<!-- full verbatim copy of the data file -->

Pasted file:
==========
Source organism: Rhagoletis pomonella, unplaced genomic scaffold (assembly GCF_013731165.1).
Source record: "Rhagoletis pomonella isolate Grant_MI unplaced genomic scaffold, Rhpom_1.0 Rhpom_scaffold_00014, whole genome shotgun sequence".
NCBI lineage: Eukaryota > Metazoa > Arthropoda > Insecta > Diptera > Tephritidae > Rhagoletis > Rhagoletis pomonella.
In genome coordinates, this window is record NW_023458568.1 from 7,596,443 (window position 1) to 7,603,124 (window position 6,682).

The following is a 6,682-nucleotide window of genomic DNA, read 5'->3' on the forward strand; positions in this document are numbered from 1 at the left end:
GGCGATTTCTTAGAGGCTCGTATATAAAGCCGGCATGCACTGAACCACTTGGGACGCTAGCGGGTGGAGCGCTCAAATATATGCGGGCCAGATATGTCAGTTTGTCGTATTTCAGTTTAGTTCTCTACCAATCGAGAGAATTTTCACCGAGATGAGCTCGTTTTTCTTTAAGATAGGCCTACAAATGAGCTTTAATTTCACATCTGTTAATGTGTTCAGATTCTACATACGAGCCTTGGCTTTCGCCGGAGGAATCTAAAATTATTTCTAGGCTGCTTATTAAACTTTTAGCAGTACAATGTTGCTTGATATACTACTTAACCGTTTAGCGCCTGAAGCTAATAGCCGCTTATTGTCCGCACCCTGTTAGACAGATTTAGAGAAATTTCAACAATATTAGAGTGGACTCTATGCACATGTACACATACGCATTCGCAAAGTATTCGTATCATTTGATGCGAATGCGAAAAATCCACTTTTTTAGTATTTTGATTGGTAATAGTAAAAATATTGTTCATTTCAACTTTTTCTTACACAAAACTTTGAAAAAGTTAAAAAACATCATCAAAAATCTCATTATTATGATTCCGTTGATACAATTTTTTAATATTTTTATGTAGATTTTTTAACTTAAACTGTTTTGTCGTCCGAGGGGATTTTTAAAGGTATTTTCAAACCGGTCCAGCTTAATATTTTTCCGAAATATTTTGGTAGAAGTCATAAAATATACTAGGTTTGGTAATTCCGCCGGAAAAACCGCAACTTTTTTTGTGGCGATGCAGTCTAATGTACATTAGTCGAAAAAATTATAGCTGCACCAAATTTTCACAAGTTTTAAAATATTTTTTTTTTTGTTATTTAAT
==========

Source organism: Rhagoletis pomonella, unplaced genomic scaffold (assembly GCF_013731165.1).
Source record: "Rhagoletis pomonella isolate Grant_MI unplaced genomic scaffold, Rhpom_1.0 Rhpom_scaffold_00014, whole genome shotgun sequence".
NCBI lineage: Eukaryota > Metazoa > Arthropoda > Insecta > Diptera > Tephritidae > Rhagoletis > Rhagoletis pomonella.
In genome coordinates, this window is record NW_023458568.1 from 7,596,443 (window position 1) to 7,603,124 (window position 6,682).

The following is a 6,682-nucleotide window of genomic DNA, read 5'->3' on the forward strand; positions in this document are numbered from 1 at the left end:
GGCGATTTCTTAGAGGCTCGTATATAAAGCCGGCATGCACTGAACCACTTGGGACGCTAGCGGGTGGAGCGCTCAAATATATGCGGGCCAGATATGTCAGTTTGTCGTATTTCAGTTTAGTTCTCTACCAATCGAGAGAATTTTCACCGAGATGAGCTCGTTTTTCTTTAAGATAGGCCTACAAATGAGCTTTAATTTCACATCTGTTAATGTGTTCAGATTCTACATACGAGCCTTGGCTTTCGCCGGAGGAATCTAAAATTATTTCTAGGCTGCTTATTAAACTTTTAGCAGTACAATGTTGCTTGATATACTACTTAACCGTTTAGCGCCTGAAGCTAATAGCCGCTTATTGTCCGCACCCTGTTAGACAGATTTAGAGAAATTTCAACAATATTAGAGTGGACTCTATGCACATGTACACATACGCATTCGCAAAGTATTCGTATCATTTGATGCGAATGCGAAAAATCCACTTTTTTAGTATTTTGATTGGTAATAGTAAAAATATTGTTCATTTCAACTTTTTCTTACACAAAACTTTGAAAAAGTTAAAAAACATCATCAAAAATCTCATTATTATGATTCCGTTGATACAATTTTTTAATATTTTTATGTAGATTTTTTAACTTAAACTGTTTTGTCGTCCGAGGGGATTTTTAAAGGTATTTTCAAACCGGTCCAGCTTAATATTTTTCCGAAATATTTTGGTAGAAGTCATAAAATATACTAGGTTTGGTAATTCCGCCGGAAAAACCGCAACTTTTTTTGTGGCGATGCAGTCTAATGTACATTAGTCGAAAAAATTATAGCTGCACCAAATTTTCACAAGTTTTAAAATATTTTTTTTTTTGTTATTTAAT